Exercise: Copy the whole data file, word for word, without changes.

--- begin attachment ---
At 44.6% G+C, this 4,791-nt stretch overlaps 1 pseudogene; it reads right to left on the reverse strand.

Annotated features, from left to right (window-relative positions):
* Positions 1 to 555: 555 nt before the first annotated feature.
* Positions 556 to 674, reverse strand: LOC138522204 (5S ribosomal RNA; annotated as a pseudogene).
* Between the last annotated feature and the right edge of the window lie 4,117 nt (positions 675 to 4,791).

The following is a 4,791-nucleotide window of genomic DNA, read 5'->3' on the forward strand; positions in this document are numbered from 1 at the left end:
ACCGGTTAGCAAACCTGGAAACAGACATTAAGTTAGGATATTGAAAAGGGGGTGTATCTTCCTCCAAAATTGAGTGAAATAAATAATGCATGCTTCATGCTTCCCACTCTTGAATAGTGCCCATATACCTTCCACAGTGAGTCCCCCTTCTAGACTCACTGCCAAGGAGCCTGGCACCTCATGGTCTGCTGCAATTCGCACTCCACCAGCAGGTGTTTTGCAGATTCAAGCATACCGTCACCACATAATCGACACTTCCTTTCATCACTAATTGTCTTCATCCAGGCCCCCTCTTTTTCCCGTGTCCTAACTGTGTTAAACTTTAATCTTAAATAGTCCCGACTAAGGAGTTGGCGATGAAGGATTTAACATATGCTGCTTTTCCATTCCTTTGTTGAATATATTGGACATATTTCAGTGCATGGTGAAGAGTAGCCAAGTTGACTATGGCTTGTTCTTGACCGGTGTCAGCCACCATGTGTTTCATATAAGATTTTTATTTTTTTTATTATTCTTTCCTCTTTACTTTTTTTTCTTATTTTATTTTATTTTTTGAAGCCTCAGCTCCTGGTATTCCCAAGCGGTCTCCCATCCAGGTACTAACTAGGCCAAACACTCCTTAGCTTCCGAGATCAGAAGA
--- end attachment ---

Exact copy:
At 44.6% G+C, this 4,791-nt stretch overlaps 1 pseudogene; it reads right to left on the reverse strand.

Annotated features, from left to right (window-relative positions):
* Positions 1 to 555: 555 nt before the first annotated feature.
* Positions 556 to 674, reverse strand: LOC138522204 (5S ribosomal RNA; annotated as a pseudogene).
* Between the last annotated feature and the right edge of the window lie 4,117 nt (positions 675 to 4,791).

The following is a 4,791-nucleotide window of genomic DNA, read 5'->3' on the forward strand; positions in this document are numbered from 1 at the left end:
ACCGGTTAGCAAACCTGGAAACAGACATTAAGTTAGGATATTGAAAAGGGGGTGTATCTTCCTCCAAAATTGAGTGAAATAAATAATGCATGCTTCATGCTTCCCACTCTTGAATAGTGCCCATATACCTTCCACAGTGAGTCCCCCTTCTAGACTCACTGCCAAGGAGCCTGGCACCTCATGGTCTGCTGCAATTCGCACTCCACCAGCAGGTGTTTTGCAGATTCAAGCATACCGTCACCACATAATCGACACTTCCTTTCATCACTAATTGTCTTCATCCAGGCCCCCTCTTTTTCCCGTGTCCTAACTGTGTTAAACTTTAATCTTAAATAGTCCCGACTAAGGAGTTGGCGATGAAGGATTTAACATATGCTGCTTTTCCATTCCTTTGTTGAATATATTGGACATATTTCAGTGCATGGTGAAGAGTAGCCAAGTTGACTATGGCTTGTTCTTGACCGGTGTCAGCCACCATGTGTTTCATATAAGATTTTTATTTTTTTTATTATTCTTTCCTCTTTACTTTTTTTTCTTATTTTATTTTATTTTTTGAAGCCTCAGCTCCTGGTATTCCCAAGCGGTCTCCCATCCAGGTACTAACTAGGCCAAACACTCCTTAGCTTCCGAGATCAGAAGA